I have the cheap Harbor Freight version and recommend this type of tool
as well. They are great for close quarters where you don't have room
for a bigger tool. They also provide much greater control where
neatness counts compared to a reciprocating saw.
- Using a diamond blade to carefully remove grout so I could remove
tiles without damage to surrounding area
- Cutting window casing to remove it without having to remove the window
- nice neat line at the edge of the window that can be caulked
- Cutting the roof deck so I could get to one area of the attic from
another. This was flat on my belly with arms fully extended (low
- Cutting all nails and caulk to allow me to remove an exterior door
without disturbing the exterior stucco molding
- Cutting studs in the wall without breaking drywall or popping drywall
nails to install a new electrical panel
- Cutting installed base molding to either remove damaged sections or
install wider door casing
I am on my second one, but the first had at least 50 hours of very hard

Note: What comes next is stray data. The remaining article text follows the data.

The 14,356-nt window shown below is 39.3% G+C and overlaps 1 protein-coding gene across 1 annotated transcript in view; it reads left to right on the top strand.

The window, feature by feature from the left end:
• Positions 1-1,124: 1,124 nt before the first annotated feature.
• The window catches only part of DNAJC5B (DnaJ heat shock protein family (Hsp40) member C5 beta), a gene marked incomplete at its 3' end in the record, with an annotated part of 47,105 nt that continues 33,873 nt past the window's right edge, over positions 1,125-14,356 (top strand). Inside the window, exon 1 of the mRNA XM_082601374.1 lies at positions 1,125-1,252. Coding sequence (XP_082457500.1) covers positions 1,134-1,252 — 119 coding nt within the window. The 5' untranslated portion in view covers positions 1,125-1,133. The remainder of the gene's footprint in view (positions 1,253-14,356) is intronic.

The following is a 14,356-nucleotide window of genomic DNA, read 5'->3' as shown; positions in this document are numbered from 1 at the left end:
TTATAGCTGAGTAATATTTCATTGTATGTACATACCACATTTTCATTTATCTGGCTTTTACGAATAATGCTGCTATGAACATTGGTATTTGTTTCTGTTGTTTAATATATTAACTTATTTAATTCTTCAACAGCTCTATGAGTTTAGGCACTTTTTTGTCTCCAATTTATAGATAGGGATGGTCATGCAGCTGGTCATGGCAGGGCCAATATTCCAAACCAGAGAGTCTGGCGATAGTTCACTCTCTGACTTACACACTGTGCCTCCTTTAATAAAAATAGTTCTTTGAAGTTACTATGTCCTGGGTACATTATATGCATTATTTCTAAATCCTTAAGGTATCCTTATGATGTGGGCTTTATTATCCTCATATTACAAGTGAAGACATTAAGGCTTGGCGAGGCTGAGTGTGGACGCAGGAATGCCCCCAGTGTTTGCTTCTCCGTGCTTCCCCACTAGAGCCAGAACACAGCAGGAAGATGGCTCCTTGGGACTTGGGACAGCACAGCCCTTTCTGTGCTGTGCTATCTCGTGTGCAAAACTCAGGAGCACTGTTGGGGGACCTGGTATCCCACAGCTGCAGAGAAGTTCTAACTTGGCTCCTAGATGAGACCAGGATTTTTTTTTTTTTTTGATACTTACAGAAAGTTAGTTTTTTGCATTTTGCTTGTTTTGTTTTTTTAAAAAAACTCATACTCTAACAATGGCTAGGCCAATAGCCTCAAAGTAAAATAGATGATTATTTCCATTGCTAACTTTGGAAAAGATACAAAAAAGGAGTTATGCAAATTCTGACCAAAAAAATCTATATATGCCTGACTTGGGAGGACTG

use before dying. I had no problem dropping another $20 for a new one.
The more expensive models are probably better made and some make blade
changing much easier than backing out an allen screw, so that is
something to consider.
On 1/19/2015 4:07 PM, John Niolon wrote:
> I needed to replace a fogged up window in a french patio door. in the
> stationary side. Removed the trim and tried every way I could... the window
> would not come out... it was glued in to the side of the trim that did not
> remove... tried utility knife and putty knife and pryed away but didn't want
> to break it...
> Enter the Rigid oscillating tool... always wondered what I'd use one for...
> till a guy in Lowes said to try it to remove the glue on the window... so I
> bought one and slipped the blade between the window and the trim... in about
> 20 minutes I'd removed 188" of hard glue and the window was out... these
> things are handyier than a shirt pocket...
> gotta find more uses for this bad boy